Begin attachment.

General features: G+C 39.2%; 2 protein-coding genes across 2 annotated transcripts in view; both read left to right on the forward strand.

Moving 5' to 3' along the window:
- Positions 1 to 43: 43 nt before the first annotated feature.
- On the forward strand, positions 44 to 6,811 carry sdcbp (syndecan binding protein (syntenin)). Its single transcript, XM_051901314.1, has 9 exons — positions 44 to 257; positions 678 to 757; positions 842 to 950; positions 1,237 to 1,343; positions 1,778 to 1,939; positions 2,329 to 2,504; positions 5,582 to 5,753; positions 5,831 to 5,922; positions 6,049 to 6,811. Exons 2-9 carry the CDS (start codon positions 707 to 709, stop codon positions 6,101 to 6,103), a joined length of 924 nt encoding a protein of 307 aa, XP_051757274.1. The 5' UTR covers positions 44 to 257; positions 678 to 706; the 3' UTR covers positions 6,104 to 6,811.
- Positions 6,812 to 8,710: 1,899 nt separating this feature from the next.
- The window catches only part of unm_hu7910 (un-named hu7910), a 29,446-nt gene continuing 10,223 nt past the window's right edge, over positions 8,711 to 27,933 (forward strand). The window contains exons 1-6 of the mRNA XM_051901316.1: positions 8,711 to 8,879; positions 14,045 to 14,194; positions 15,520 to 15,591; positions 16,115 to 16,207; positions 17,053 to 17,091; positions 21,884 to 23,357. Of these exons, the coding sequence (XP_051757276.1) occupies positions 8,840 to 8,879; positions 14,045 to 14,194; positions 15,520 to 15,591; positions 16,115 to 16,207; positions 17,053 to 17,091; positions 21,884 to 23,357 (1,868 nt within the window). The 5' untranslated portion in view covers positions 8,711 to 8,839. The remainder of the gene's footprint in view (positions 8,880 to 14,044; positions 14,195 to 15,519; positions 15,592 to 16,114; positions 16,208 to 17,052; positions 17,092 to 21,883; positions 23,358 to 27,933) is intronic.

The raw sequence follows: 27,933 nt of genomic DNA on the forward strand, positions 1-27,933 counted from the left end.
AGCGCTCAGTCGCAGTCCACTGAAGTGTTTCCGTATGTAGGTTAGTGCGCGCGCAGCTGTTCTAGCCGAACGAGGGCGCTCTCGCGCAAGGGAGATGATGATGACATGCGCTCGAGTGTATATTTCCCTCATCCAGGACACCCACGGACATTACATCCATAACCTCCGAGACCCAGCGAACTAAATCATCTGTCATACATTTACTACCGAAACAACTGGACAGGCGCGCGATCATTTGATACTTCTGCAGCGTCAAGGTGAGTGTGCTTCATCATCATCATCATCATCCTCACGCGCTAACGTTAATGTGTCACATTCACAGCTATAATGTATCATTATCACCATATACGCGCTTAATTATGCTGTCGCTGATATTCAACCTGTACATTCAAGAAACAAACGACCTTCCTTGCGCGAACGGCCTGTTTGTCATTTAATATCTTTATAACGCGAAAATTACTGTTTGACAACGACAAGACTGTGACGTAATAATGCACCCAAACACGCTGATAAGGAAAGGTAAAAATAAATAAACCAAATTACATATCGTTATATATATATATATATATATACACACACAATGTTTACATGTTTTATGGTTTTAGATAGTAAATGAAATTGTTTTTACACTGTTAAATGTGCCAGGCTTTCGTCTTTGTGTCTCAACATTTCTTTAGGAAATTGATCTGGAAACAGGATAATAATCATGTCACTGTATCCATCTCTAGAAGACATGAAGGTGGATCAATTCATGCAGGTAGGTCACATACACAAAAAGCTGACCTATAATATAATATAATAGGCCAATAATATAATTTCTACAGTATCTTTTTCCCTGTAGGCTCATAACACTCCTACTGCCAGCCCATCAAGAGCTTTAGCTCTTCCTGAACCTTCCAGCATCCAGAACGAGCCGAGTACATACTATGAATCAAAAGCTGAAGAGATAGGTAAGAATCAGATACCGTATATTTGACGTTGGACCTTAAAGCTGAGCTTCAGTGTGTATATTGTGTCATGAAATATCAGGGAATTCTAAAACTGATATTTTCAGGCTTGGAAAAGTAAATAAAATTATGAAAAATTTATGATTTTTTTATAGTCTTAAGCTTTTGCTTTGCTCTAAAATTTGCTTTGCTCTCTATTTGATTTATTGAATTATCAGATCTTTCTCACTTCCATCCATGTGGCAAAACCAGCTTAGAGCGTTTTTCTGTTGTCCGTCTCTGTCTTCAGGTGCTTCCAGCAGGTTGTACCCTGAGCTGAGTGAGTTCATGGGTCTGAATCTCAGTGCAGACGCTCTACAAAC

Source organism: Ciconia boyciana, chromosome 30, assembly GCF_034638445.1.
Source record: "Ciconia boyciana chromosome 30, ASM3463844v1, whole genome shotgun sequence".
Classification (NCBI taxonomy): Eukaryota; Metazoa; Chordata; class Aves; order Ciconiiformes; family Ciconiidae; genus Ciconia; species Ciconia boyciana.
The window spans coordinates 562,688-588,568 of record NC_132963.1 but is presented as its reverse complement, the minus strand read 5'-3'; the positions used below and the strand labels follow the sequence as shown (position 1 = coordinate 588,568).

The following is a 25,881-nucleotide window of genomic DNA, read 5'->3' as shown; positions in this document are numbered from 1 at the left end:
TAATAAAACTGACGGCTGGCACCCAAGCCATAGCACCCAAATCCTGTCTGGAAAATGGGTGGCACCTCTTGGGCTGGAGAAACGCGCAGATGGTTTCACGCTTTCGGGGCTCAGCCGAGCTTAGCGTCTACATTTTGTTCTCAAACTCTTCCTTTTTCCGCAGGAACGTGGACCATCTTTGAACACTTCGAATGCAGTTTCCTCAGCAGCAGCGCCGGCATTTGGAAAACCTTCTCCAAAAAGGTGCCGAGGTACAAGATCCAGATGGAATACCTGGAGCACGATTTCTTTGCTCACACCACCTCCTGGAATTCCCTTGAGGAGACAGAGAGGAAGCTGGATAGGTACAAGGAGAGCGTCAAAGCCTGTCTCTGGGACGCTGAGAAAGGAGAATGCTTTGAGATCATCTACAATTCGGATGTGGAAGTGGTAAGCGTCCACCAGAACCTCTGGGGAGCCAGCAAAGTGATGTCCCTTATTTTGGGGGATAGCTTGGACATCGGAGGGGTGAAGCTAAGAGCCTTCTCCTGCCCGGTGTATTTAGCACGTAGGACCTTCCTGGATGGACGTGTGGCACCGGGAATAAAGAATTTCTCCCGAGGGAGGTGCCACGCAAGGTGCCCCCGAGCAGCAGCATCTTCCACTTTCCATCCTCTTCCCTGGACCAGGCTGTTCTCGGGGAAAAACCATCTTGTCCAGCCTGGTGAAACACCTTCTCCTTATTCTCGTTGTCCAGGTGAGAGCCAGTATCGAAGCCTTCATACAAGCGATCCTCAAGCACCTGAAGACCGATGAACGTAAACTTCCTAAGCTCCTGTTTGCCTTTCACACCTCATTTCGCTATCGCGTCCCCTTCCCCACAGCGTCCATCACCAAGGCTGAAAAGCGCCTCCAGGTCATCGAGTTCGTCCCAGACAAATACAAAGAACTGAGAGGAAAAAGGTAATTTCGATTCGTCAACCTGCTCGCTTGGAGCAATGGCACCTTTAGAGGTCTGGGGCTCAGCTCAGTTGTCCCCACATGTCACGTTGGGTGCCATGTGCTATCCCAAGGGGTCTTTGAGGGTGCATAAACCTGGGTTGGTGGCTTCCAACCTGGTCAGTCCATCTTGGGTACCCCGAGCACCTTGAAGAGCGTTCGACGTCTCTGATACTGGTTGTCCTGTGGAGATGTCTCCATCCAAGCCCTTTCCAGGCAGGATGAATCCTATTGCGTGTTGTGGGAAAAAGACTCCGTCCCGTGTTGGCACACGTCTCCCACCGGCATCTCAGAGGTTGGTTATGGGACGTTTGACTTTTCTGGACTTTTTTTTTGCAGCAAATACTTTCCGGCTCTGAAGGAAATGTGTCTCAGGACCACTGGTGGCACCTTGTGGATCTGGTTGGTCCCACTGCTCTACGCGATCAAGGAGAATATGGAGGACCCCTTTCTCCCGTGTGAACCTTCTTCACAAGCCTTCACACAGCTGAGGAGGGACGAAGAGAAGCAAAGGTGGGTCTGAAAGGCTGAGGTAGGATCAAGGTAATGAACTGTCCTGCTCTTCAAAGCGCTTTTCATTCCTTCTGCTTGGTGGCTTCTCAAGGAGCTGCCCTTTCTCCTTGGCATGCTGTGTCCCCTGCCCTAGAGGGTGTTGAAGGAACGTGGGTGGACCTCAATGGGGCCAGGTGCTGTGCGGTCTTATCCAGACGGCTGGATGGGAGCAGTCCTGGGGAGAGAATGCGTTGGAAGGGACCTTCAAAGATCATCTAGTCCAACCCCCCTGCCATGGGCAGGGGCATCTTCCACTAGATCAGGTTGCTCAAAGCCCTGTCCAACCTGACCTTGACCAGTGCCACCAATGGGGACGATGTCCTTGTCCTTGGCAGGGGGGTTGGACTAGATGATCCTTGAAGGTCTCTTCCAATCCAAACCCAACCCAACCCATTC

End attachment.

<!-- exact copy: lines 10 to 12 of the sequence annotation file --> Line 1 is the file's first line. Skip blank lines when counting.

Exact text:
Source record: "Ciconia boyciana chromosome 30, ASM3463844v1, whole genome shotgun sequence".
Classification (NCBI taxonomy): Eukaryota; Metazoa; Chordata; class Aves; order Ciconiiformes; family Ciconiidae; genus Ciconia; species Ciconia boyciana.
The window spans coordinates 562,688-588,568 of record NC_132963.1 but is presented as its reverse complement, the minus strand read 5'-3'; the positions used below and the strand labels follow the sequence as shown (position 1 = coordinate 588,568).